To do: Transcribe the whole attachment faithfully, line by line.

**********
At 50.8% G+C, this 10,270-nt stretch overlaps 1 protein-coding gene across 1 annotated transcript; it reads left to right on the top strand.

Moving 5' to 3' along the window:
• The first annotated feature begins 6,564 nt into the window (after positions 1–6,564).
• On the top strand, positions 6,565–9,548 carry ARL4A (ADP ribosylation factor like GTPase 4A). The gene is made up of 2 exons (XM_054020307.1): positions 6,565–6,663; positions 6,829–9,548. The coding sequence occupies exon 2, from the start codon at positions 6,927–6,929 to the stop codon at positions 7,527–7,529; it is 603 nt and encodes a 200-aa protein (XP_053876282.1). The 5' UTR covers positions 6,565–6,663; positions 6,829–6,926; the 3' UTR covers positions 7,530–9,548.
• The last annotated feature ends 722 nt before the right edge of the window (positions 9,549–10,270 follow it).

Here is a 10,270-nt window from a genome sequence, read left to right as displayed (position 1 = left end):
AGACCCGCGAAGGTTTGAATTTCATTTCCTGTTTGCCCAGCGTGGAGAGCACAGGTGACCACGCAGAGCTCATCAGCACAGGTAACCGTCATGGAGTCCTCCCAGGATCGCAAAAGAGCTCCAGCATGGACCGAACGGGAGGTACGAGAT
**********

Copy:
At 50.8% G+C, this 10,270-nt stretch overlaps 1 protein-coding gene across 1 annotated transcript; it reads left to right on the top strand.

Moving 5' to 3' along the window:
• The first annotated feature begins 6,564 nt into the window (after positions 1–6,564).
• On the top strand, positions 6,565–9,548 carry ARL4A (ADP ribosylation factor like GTPase 4A). The gene is made up of 2 exons (XM_054020307.1): positions 6,565–6,663; positions 6,829–9,548. The coding sequence occupies exon 2, from the start codon at positions 6,927–6,929 to the stop codon at positions 7,527–7,529; it is 603 nt and encodes a 200-aa protein (XP_053876282.1). The 5' UTR covers positions 6,565–6,663; positions 6,829–6,926; the 3' UTR covers positions 7,530–9,548.
• The last annotated feature ends 722 nt before the right edge of the window (positions 9,549–10,270 follow it).

Here is a 10,270-nt window from a genome sequence, read left to right as displayed (position 1 = left end):
AGACCCGCGAAGGTTTGAATTTCATTTCCTGTTTGCCCAGCGTGGAGAGCACAGGTGACCACGCAGAGCTCATCAGCACAGGTAACCGTCATGGAGTCCTCCCAGGATCGCAAAAGAGCTCCAGCATGGACCGAACGGGAGGTACGAGAT